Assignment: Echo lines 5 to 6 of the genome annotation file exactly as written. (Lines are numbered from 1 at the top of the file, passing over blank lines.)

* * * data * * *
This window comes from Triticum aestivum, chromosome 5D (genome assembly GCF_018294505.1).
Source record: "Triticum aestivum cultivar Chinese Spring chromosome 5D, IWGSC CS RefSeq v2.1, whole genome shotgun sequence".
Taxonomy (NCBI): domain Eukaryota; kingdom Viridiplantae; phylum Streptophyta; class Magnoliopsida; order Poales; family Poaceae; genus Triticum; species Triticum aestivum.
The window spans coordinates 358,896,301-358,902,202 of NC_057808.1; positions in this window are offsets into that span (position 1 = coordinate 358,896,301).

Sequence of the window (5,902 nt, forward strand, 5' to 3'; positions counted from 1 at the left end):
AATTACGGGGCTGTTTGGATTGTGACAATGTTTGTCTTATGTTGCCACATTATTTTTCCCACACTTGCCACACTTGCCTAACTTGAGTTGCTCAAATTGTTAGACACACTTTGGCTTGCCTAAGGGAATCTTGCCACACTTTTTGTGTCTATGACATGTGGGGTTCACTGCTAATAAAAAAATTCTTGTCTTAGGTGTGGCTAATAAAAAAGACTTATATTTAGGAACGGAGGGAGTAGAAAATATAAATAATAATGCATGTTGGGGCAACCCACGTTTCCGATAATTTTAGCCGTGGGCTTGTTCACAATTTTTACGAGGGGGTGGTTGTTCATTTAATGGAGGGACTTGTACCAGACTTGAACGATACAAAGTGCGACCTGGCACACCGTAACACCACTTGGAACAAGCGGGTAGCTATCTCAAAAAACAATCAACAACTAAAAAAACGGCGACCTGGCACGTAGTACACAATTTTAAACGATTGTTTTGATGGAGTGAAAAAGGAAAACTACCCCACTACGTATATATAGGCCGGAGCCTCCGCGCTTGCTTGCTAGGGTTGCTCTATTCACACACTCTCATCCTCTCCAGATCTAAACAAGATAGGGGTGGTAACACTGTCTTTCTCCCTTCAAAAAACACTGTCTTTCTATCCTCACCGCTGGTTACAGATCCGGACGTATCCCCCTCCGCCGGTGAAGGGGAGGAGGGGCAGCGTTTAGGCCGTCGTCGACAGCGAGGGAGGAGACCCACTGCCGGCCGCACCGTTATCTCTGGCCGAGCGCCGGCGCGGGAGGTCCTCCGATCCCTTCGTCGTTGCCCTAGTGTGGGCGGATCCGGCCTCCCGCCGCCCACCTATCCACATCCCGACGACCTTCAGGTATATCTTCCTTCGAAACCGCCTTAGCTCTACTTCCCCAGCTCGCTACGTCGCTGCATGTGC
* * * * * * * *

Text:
Sequence of the window (5,902 nt, forward strand, 5' to 3'; positions counted from 1 at the left end):
AATTACGGGGCTGTTTGGATTGTGACAATGTTTGTCTTATGTTGCCACATTATTTTTCCCACACTTGCCACACTTGCCTAACTTGAGTTGCTCAAATTGTTAGACACACTTTGGCTTGCCTAAGGGAATCTTGCCACACTTTTTGTGTCTATGACATGTGGGGTTCACTGCTAATAAAAAAATTCTTGTCTTAGGTGTGGCTAATAAAAAAGACTTATATTTAGGAACGGAGGGAGTAGAAAATATAAATAATAATGCATGTTGGGGCAACCCACGTTTCCGATAATTTTAGCCGTGGGCTTGTTCACAATTTTTACGAGGGGGTGGTTGTTCATTTAATGGAGGGACTTGTACCAGACTTGAACGATACAAAGTGCGACCTGGCACACCGTAACACCACTTGGAACAAGCGGGTAGCTATCTCAAAAAACAATCAACAACTAAAAAAACGGCGACCTGGCACGTAGTACACAATTTTAAACGATTGTTTTGATGGAGTGAAAAAGGAAAACTACCCCACTACGTATATATAGGCCGGAGCCTCCGCGCTTGCTTGCTAGGGTTGCTCTATTCACACACTCTCATCCTCTCCAGATCTAAACAAGATAGGGGTGGTAACACTGTCTTTCTCCCTTCAAAAAACACTGTCTTTCTATCCTCACCGCTGGTTACAGATCCGGACGTATCCCCCTCCGCCGGTGAAGGGGAGGAGGGGCAGCGTTTAGGCCGTCGTCGACAGCGAGGGAGGAGACCCACTGCCGGCCGCACCGTTATCTCTGGCCGAGCGCCGGCGCGGGAGGTCCTCCGATCCCTTCGTCGTTGCCCTAGTGTGGGCGGATCCGGCCTCCCGCCGCCCACCTATCCACATCCCGACGACCTTCAGGTATATCTTCCTTCGAAACCGCCTTAGCTCTACTTCCCCAGCTCGCTACGTCGCTGCATGTGC